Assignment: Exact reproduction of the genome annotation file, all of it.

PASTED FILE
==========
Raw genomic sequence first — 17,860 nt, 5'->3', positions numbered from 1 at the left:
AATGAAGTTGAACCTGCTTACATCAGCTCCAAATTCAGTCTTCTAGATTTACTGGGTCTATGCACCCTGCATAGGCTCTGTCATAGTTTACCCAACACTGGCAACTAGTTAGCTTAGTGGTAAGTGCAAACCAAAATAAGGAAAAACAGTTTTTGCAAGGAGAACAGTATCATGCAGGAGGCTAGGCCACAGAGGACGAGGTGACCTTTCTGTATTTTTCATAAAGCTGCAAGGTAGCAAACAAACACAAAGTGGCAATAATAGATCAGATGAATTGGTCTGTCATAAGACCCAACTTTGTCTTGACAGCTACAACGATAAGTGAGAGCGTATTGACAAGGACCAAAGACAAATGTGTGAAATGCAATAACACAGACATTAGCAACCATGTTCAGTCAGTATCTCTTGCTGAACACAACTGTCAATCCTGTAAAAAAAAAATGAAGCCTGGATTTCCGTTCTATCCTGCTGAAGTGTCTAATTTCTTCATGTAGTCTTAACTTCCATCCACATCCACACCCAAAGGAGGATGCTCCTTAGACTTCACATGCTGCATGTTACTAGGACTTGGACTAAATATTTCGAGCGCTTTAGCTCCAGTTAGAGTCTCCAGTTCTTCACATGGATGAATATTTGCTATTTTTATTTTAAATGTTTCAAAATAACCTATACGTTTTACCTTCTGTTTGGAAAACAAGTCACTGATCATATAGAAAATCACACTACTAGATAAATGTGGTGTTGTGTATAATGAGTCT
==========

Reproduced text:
Raw genomic sequence first — 17,860 nt, 5'->3', positions numbered from 1 at the left:
AATGAAGTTGAACCTGCTTACATCAGCTCCAAATTCAGTCTTCTAGATTTACTGGGTCTATGCACCCTGCATAGGCTCTGTCATAGTTTACCCAACACTGGCAACTAGTTAGCTTAGTGGTAAGTGCAAACCAAAATAAGGAAAAACAGTTTTTGCAAGGAGAACAGTATCATGCAGGAGGCTAGGCCACAGAGGACGAGGTGACCTTTCTGTATTTTTCATAAAGCTGCAAGGTAGCAAACAAACACAAAGTGGCAATAATAGATCAGATGAATTGGTCTGTCATAAGACCCAACTTTGTCTTGACAGCTACAACGATAAGTGAGAGCGTATTGACAAGGACCAAAGACAAATGTGTGAAATGCAATAACACAGACATTAGCAACCATGTTCAGTCAGTATCTCTTGCTGAACACAACTGTCAATCCTGTAAAAAAAAAATGAAGCCTGGATTTCCGTTCTATCCTGCTGAAGTGTCTAATTTCTTCATGTAGTCTTAACTTCCATCCACATCCACACCCAAAGGAGGATGCTCCTTAGACTTCACATGCTGCATGTTACTAGGACTTGGACTAAATATTTCGAGCGCTTTAGCTCCAGTTAGAGTCTCCAGTTCTTCACATGGATGAATATTTGCTATTTTTATTTTAAATGTTTCAAAATAACCTATACGTTTTACCTTCTGTTTGGAAAACAAGTCACTGATCATATAGAAAATCACACTACTAGATAAATGTGGTGTTGTGTATAATGAGTCT